By Richard Harrington
Washington Post Staff Writer
Billy Preston was one of the music business's true MVPs, someone who had his own substantial hits but whose real gift was making other stars sound better. After all, there's no musician who can claim to have been coveted by both the Beatles and the Rolling Stones in their prime, or to have been touted as Ray Charles's successor by Charles himself.
Go to Preston's entry in All Music Guide, click on "credits" and prepare to be amazed. He was Everysideman, part Zelig, part Forrest Gump, but never anywhere accidentally or incidentally. Preston was always invited to be in the right place at the right time.
Preston, who died Tuesday at 59 in Los Angeles after a long, kidney-related illness that had left him in a coma since November, was a virtuoso on the Hammond B-3 organ. Two albums recorded before he was 20 were aptly titled "The Wildest Organ in Town" and "Most Exciting Organ Ever." His ecstatic, loose-limbed jubilation was acquired at Los Angeles's Victory Baptist Church, where his mother was the organist. The precocious Preston often backed visiting gospel royalty; Mahalia Jackson was so impressed she drafted him at age 10. Church never left Preston -- he called his '70s band the God Squad -- and an exuberant gospel underpinning remained constant in his music.
In the '60s and '70s in particular, Preston had a memorable look: mushroom-cloud-size Afro, ingratiating gap-toothed smile, funky fashions that seemed more dreamed-up than designed. And he had a matching personality that invited you in. The countless artists who sought him out probably did so as much for his engaging character as his dazzling virtuosity on organ and piano.
Take the Beatles, for instance. That relationship went back to 1962, when a 15-year-old Preston was hired for Little Richard's backing band on a European tour that was supposed to be about gospel but that Little Richard decided to make about rock-and-roll. Preston first met the Beatles during their fabled residency at the Star Club in Hamburg; a year later, they'd both made their album debuts with "Sixteen Year Old Soul" and "Please Please Me," respectively.
They'd hook up again in 1969, as the Beatles were about to break up while recording their final album, "Let It Be." George Harrison, always Preston's best Beatles buddy, had quit and walked out of the studio and gone to a Ray Charles concert in London, where Preston was playing organ. Harrison brought Preston back to the studio, where his keen musicianship and gregarious personality temporarily calmed the tension.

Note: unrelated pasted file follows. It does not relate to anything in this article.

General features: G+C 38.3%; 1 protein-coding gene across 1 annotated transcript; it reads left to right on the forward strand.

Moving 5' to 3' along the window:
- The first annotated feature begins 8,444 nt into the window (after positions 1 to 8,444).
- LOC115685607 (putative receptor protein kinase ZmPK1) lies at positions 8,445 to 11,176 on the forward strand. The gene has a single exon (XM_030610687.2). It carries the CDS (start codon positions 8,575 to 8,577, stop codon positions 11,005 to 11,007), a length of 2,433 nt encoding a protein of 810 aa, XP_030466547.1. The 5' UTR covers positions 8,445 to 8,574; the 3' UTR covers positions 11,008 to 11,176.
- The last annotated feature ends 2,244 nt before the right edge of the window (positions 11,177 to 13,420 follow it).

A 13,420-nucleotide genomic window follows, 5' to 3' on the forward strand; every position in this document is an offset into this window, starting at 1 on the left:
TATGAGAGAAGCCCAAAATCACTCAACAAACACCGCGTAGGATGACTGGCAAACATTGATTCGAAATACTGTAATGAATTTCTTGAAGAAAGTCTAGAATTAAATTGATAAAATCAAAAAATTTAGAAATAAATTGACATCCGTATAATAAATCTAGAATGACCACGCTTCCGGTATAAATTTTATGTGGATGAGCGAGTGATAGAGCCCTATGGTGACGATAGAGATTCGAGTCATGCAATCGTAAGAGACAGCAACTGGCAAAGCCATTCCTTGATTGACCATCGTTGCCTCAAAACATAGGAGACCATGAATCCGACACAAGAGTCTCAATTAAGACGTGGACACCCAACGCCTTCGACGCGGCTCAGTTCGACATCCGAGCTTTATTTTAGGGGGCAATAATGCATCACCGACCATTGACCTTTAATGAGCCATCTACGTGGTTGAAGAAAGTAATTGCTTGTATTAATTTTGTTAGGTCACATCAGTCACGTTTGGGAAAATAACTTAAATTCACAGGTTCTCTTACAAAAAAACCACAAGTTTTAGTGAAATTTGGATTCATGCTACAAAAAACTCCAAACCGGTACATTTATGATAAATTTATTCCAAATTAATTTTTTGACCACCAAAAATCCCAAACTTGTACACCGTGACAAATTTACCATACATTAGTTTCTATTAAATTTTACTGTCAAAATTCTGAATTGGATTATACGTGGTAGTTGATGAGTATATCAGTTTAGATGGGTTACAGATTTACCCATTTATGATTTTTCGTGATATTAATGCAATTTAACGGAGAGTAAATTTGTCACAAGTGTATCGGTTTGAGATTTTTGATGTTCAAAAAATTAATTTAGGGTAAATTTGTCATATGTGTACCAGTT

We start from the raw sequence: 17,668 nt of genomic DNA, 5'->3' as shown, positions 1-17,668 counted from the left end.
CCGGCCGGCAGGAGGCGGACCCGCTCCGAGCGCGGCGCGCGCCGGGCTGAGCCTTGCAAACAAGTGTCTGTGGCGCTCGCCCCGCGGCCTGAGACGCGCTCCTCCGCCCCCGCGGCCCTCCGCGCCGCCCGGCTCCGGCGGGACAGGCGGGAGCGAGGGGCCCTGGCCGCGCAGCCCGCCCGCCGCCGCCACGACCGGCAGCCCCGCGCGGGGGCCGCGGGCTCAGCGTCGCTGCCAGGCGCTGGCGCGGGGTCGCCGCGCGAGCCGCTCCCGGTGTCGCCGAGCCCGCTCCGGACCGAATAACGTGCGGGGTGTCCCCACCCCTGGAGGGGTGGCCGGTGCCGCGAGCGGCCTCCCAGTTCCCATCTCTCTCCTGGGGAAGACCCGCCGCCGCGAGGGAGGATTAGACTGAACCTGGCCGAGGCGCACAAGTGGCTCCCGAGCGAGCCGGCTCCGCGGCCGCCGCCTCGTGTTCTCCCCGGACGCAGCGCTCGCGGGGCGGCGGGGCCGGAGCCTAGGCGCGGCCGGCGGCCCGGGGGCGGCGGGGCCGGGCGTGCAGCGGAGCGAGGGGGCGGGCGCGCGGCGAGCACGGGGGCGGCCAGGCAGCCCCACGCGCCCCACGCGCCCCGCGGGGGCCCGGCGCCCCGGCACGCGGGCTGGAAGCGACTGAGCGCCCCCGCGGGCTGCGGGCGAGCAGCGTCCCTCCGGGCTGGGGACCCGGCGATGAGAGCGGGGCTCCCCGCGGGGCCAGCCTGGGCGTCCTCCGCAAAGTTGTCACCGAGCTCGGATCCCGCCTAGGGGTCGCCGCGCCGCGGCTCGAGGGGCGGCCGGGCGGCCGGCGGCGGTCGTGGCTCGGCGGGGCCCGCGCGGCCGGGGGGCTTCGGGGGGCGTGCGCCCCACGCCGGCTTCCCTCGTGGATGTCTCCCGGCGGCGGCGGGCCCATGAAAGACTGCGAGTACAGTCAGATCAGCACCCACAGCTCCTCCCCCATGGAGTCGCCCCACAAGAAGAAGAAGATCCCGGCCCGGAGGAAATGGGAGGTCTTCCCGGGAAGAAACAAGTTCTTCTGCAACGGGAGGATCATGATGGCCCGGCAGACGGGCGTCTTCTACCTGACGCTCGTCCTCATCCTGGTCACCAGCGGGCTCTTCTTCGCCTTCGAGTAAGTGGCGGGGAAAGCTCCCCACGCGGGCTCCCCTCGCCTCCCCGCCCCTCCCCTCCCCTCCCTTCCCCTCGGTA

In bootlegged "Let It Be" session tapes, one can hear several heated arguments between John Lennon and Paul McCartney about making Preston a group member (Lennon was all for it). That would have made Preston officially "the fifth Beatle," a title he was not loath to exploit over the next three decades. Perhaps as consolation, "Get Back," the only Beatles single to enter the British charts at No.1, was credited to "the Beatles with Billy Preston" -- the first and only time the band shared the spotlight with a sideman. Preston also accompanied the Beatles during their famous rooftop gig in London, the Beatles' last public performance.
The Harrison connection would remain strong as the Beatles signed Preston to Apple Records and co-produced Preston's two albums for the label, "That's the Way God Planned It" and "Encouraging Words." On the first album's title track, one got a sense of the respect Preston engendered: Harrison and Eric Clapton played guitar, Keith Richards was on bass, Ginger Baker on drums. "That's the Way God Planned It" was pure gospel, nowhere more evident than in Preston's incredible performance of the song at Harrison's 1973 "Concert for Bangladesh," from soulful pleading and churchy organ fills to a Holy Spirit-infused dance at song's end.
Preston contributed to many Beatle solo albums, and toured with Harrison and Ringo Starr. In the '70s, he was also a key player with the Rolling Stones on the road and on such classic albums as "Sticky Fingers" and "Exile on Main Street." A sign of their respect: During their mid-'70s world tour, the Stones allowed Preston to play a few of his own songs during their set. By then, he'd finally had some hits of his own, topping the R&B charts with the instrumentals "Outa-Space" and "Space Race" and the pop charts with "Will It Go Round in Circles" and "Nothing From Nothing." Preston also co-wrote Joe Cocker's 1974 hit "You Are So Beautiful," which became a wedding, anniversary and Valentine's Day standard.
Cocker sang "You Are So Beautiful" to George and Barbara Bush at 1989's Inaugural Concert for Young Americans, brilliantly backed by Preston. Lee Atwater, the late Republican National Committee chairman as well as a blues and R&B fanatic, had hired Preston to lead an all-star band in an old-fashioned soul revue. The band opened the show with a rousing rendition of "Sweet Soul Music," and Preston later did an incredible duet with Carla Thomas on "When Something Is Wrong With My Baby."
He would come through Washington in later years as a member of Starr's All-Starr Band. Had those whose work over the decades shone brighter because of his contributions formed Billy Preston's All-Star Band, they probably would have filled the Convention Center. Not the stage -- the center itself.